Prison Publicized

Comic strip illustrating the wrongdoings of the TDC from a Austin American-Statesman publication

Comic strip depicting the claims by the Texas Department of Corrections from the Austin American-Statesman.

From Cells to Society

In the 1960s, the desire for prison reform in Texas was at a high. This push for change from both inmates and society as a whole was a direct result of the increased awareness of the issues that occurred within Texas prisons. The publication of the violations occurring behind bars began with the inmates themselves. As inmates sought justice by speaking out and taking action in court, the media effectively stepped in to shed much-needed light on this clouded issue. In addition to articles providing insight into lawsuits against the Texas Department of Corrections (TDC) and their practices, graphics such as the comic strip pictured were used to further emphasize the unethical violations to human rights occurring in Texas prisons. Without the advocation and platform provided by publicized materials, these stories would have gone unknown and no record would be left for us to now reflect on.

Ruiz and His Lawsuit

Brochure detailing prison abuse and the Ruiz v. Estelle lawsuit.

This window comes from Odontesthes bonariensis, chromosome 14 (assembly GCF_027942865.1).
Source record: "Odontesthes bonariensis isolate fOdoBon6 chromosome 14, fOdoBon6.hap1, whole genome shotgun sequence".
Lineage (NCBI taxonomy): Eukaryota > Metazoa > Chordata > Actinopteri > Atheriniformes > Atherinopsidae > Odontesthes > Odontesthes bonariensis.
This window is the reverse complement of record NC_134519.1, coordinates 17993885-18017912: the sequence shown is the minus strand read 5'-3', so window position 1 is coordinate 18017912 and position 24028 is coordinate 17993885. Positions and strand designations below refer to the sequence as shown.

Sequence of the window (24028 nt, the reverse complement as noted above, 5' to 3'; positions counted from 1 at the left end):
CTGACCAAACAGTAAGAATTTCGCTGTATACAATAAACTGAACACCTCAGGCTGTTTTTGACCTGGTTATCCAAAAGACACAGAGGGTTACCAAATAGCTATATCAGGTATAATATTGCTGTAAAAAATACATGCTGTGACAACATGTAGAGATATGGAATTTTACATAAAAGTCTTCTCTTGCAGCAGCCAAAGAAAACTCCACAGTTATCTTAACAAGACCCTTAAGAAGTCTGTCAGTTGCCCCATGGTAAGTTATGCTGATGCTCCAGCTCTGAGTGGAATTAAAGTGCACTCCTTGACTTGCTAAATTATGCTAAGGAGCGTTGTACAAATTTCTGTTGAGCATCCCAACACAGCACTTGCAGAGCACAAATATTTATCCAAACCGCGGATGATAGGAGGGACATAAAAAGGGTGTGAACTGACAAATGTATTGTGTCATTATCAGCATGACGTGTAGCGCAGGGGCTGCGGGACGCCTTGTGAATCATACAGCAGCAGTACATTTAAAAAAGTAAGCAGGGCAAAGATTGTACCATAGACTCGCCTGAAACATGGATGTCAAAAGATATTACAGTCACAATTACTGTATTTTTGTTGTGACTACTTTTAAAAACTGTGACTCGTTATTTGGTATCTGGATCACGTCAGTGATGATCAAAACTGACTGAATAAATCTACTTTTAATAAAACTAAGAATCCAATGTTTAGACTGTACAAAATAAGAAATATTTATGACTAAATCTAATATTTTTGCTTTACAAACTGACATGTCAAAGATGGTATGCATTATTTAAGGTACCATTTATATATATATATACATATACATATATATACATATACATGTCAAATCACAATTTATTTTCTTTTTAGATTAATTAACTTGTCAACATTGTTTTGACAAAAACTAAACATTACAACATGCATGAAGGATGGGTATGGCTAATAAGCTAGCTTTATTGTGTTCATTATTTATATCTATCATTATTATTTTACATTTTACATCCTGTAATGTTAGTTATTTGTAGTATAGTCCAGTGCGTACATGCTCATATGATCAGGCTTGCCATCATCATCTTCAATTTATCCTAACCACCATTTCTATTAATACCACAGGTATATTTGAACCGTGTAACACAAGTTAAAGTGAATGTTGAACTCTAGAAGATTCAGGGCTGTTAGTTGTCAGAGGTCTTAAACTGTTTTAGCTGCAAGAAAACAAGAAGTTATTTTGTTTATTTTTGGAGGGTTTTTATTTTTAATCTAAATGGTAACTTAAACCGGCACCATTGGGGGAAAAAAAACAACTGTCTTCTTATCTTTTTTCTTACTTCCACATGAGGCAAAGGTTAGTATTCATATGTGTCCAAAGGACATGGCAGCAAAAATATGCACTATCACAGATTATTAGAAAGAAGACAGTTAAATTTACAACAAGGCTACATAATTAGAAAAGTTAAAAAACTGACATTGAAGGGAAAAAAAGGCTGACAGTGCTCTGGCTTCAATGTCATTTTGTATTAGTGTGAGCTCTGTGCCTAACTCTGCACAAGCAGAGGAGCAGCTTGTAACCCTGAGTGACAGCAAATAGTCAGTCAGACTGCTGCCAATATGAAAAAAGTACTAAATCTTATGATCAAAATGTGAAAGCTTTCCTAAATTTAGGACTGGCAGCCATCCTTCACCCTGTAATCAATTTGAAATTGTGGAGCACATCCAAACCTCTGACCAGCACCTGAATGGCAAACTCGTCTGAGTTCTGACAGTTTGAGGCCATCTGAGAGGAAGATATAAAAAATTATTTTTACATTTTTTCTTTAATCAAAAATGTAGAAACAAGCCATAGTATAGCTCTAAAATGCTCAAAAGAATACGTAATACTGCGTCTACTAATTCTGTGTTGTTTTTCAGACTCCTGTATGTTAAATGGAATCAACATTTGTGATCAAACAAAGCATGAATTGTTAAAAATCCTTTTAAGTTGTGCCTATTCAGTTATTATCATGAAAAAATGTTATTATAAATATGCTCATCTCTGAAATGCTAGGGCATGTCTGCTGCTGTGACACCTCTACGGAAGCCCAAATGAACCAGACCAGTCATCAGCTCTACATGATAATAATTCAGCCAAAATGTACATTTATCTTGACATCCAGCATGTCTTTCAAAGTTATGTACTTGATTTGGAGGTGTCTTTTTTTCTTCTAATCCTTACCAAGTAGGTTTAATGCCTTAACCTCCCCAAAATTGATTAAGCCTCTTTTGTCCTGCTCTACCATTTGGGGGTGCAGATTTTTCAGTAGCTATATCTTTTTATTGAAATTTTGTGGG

Information, Advocacy, and Reflection

Another form in which this information was transmitted was through the publication and dispersal of brochures that illustrated and discussed the lawsuits underway and the people behind the fight for reform. Organizations such as the Citizens United for the Rehabilitation of Errants (CURE) and the Prisoner Solidarity Committee were very active during this time period as they produced these informational materials in hopes of raising awareness and getting people involved in the legal battle. These materials provided an array of insight into prison mistreatment and the journey to reform as they included images of harsh living environments, brutal punishments, and emotionally striking words from inmates.

In 1972, a prisoner named David Ruiz with the help of his attorney, Frances Jalet-Cruz, sued W. J. Estelle, the Director of the Texas Department of Corrections. Ruiz's lawsuit alleged that confinement in the Texas prison system constituted cruel and unusual punishment, ultimately violating the Eighth Amendment. This brochure depicted here highlighted the Ruiz v. Estelle lawsuit and provided Ruiz with the platform to give his perspective and tell his story. Despite society's tendency to overlook the imprisoned community, prison and the stories of its inhabitants would not be silenced.